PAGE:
General principles

There are a number of surgical procedures, which can be utilised to reconstruct eyelid defects. In general, where less than 25% of the eyelid has been sacrificed, direct closure of the eyelid is possible. Where the eyelid tissues are very lax, direct closure may be possible for much larger defects occupying up to 50% of the eyelid. Where direct closure without undue tension on the wound is difficult, a simple lateral canthotomy and cantholysis of the appropriate limb of the lateral canthal tendon can effect a simple closure.

In order to reconstruct eyelid defects involving greater degrees of tissue loss, a number of different surgical procedures have been devised. The choice depends on:

• The extent of the eyelid defect

• The state of the remaining periocular tissues

• The visual status of the fellow eye

• The age and general health of the patient

• The surgeon's own expertise.

In deciding which procedure is most suited to the individual patient's needs, one should aim to re-establish the following:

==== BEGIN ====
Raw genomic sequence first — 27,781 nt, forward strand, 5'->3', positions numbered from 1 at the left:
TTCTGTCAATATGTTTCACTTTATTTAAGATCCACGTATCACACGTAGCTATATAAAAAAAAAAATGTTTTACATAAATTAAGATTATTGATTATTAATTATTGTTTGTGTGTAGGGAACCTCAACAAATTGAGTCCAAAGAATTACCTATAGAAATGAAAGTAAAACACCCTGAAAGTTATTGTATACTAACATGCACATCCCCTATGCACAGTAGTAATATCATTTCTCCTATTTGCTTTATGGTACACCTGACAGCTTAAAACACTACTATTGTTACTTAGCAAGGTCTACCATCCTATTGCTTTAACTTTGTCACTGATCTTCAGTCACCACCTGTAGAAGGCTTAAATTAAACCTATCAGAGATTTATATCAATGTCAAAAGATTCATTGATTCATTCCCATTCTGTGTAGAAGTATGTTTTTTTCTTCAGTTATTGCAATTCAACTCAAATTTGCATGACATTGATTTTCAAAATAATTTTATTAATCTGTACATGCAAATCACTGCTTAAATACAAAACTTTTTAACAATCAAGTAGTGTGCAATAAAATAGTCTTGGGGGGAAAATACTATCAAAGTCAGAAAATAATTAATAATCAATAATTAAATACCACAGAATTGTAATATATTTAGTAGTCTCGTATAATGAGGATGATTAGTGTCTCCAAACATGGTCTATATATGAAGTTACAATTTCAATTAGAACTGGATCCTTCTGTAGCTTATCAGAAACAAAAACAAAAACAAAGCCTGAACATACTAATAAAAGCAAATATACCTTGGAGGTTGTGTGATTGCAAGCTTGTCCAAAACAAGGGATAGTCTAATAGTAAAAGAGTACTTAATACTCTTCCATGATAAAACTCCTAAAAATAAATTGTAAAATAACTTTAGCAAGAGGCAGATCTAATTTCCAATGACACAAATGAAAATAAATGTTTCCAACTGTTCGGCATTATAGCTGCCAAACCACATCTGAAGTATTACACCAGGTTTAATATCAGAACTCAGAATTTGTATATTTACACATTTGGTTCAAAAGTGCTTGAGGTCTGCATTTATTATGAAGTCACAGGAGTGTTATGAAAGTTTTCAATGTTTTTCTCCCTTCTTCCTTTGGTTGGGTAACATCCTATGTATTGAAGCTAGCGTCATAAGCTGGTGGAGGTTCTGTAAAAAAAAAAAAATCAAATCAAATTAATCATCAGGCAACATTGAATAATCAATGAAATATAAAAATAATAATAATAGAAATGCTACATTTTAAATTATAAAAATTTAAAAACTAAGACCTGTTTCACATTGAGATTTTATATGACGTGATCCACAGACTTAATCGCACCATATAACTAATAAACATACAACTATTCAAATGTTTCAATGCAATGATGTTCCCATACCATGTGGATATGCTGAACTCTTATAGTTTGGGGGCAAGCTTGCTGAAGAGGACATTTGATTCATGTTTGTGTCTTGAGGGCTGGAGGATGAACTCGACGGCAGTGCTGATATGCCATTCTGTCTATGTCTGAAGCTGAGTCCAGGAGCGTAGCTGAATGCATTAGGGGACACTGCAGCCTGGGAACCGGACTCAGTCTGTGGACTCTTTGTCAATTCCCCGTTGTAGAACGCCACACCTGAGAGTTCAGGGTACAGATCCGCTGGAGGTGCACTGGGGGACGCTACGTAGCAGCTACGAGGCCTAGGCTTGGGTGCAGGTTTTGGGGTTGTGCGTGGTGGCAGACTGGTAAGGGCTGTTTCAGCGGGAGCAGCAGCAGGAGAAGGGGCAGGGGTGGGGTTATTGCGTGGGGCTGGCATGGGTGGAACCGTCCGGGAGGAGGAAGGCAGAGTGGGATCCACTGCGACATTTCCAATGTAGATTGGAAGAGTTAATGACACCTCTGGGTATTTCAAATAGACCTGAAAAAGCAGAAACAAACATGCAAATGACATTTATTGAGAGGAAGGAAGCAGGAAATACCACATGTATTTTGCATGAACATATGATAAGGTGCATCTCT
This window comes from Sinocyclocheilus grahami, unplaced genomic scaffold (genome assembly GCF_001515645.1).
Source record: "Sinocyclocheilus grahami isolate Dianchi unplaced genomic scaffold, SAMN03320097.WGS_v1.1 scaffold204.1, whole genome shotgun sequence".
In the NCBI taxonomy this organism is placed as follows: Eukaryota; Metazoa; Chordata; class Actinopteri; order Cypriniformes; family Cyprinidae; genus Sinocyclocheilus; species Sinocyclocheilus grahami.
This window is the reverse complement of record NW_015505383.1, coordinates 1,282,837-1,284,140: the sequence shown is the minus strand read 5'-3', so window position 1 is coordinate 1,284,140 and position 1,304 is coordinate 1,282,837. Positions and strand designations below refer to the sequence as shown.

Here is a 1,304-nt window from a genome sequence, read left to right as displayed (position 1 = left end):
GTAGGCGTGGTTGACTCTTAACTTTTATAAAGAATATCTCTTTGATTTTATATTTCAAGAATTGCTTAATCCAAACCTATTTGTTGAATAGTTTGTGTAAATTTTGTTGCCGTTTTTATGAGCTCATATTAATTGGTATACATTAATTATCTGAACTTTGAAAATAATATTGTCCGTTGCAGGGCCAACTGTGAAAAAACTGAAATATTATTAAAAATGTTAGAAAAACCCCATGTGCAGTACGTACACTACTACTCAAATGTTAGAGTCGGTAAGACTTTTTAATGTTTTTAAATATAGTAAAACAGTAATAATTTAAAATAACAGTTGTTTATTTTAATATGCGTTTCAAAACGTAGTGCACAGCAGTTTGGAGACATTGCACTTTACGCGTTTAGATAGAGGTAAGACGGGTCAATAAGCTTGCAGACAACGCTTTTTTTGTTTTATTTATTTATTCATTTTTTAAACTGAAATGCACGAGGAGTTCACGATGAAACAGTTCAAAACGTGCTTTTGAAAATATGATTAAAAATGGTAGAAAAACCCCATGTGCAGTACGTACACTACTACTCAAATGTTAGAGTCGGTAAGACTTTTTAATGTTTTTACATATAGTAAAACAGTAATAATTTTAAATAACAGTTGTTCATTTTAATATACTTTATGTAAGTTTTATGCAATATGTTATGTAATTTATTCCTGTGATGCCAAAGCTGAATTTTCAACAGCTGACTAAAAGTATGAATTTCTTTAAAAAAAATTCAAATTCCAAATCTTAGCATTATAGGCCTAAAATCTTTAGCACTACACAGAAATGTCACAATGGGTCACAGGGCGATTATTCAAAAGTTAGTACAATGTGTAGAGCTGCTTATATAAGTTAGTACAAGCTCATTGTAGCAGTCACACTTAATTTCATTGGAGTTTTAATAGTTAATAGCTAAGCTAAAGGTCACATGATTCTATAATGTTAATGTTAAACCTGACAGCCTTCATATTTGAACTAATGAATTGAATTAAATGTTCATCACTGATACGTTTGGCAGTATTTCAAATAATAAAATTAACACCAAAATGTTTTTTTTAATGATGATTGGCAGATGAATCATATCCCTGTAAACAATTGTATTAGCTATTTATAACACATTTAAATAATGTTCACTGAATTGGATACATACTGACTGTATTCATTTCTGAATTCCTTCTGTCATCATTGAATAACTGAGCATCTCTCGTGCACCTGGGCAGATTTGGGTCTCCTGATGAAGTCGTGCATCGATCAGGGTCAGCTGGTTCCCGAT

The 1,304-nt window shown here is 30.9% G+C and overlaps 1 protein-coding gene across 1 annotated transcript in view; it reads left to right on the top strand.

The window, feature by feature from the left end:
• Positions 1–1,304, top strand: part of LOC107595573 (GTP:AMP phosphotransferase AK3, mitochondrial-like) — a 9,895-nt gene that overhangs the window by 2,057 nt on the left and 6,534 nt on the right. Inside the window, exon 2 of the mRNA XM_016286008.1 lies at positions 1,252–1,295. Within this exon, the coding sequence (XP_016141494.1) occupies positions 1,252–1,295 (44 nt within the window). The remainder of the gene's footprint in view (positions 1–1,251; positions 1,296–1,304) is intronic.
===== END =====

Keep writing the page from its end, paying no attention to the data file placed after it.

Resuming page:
• A smooth mucosal surface to line the eyelid and protect the cornea

• An outer layer of skin and muscle

• Structural support between the two lamellae of skin and mucosa originally provided by the tarsal plate

• A smooth, nonabrasive eyelid margin free from keratin and trichiasis

• In the upper eyelid normal vertical eyelid movement without significant ptosis or lagophthalmos

• Normal horizontal tension with normal medial and lateral canthal tendon positions

• Normal apposition of the eyelid to the globe

• A normal contour to the eyelid.

Large eyelid defects generally require composite reconstruction in layers with a variety of tissues, either from adjacent sources or from distant sites, being used to replace both the anterior and posterior lamellae. It is essential that only one lamella should be reconstructed as a free graft. The other lamella should be reconstructed as a vascularised flap to provide an adequate blood supply to prevent necrosis.

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